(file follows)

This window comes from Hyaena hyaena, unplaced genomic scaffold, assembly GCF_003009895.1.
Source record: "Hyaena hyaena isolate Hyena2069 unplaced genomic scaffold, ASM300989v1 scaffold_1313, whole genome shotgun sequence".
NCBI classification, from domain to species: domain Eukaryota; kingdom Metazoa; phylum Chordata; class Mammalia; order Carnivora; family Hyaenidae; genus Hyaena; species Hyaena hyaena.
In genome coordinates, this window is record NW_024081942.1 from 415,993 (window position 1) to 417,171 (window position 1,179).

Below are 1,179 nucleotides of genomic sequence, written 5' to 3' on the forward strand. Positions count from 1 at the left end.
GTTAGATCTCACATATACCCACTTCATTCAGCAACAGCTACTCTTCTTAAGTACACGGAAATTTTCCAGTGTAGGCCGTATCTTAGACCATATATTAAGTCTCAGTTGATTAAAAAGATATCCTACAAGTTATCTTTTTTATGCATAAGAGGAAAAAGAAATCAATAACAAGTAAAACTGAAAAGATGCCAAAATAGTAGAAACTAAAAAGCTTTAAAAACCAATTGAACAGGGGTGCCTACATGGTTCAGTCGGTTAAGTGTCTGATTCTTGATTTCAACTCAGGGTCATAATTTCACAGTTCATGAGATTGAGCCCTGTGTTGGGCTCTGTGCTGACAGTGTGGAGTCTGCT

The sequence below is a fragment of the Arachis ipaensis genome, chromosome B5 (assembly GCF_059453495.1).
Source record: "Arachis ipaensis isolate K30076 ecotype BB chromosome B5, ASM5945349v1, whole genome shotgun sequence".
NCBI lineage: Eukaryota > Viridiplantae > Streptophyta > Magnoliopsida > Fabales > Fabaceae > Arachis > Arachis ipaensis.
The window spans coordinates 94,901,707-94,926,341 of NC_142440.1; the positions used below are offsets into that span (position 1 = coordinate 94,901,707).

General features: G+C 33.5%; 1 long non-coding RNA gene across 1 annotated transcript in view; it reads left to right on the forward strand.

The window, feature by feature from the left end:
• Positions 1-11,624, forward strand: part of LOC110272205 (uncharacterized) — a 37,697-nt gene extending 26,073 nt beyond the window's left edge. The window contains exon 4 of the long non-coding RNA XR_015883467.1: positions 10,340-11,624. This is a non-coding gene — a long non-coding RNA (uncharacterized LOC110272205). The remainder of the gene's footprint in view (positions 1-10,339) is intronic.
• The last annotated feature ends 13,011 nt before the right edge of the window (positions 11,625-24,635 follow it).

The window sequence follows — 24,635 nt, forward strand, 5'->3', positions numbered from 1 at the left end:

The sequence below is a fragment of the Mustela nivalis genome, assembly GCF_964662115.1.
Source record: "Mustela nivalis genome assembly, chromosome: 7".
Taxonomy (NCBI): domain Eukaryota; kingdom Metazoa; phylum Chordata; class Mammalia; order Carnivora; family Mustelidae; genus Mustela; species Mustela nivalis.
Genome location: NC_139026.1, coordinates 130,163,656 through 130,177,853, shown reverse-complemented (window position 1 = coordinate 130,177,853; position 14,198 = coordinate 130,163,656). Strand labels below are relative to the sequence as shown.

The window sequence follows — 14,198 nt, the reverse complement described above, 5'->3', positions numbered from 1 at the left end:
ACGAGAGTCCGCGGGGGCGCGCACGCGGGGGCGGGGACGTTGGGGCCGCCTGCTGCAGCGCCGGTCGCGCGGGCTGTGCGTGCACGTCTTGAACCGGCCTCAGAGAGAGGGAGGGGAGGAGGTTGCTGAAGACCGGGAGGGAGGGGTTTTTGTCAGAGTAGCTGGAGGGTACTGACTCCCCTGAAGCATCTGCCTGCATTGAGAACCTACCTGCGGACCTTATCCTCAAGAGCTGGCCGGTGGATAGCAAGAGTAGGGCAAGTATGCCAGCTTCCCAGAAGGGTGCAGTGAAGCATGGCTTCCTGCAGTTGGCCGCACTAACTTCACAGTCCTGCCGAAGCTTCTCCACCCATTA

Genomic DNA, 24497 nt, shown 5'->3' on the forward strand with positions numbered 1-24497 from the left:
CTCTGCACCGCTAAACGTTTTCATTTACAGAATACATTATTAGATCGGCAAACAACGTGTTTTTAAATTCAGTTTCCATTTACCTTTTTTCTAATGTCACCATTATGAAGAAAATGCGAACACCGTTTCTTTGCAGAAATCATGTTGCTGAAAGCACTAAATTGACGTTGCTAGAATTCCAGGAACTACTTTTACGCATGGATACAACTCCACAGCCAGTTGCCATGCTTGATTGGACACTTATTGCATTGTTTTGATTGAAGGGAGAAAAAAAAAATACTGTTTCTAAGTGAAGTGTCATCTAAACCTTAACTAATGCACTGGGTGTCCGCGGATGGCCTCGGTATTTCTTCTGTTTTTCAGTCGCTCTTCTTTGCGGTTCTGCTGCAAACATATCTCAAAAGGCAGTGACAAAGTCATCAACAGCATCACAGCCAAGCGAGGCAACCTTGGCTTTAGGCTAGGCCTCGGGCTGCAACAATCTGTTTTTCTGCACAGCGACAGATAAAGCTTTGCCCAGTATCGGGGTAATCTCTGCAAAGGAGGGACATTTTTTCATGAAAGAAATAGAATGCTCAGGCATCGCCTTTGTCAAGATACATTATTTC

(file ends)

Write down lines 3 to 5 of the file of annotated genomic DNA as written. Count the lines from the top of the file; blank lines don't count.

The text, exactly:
NCBI classification, from domain to species: domain Eukaryota; kingdom Metazoa; phylum Chordata; class Mammalia; order Carnivora; family Hyaenidae; genus Hyaena; species Hyaena hyaena.
In genome coordinates, this window is record NW_024081942.1 from 415,993 (window position 1) to 417,171 (window position 1,179).

Below are 1,179 nucleotides of genomic sequence, written 5' to 3' on the forward strand. Positions count from 1 at the left end.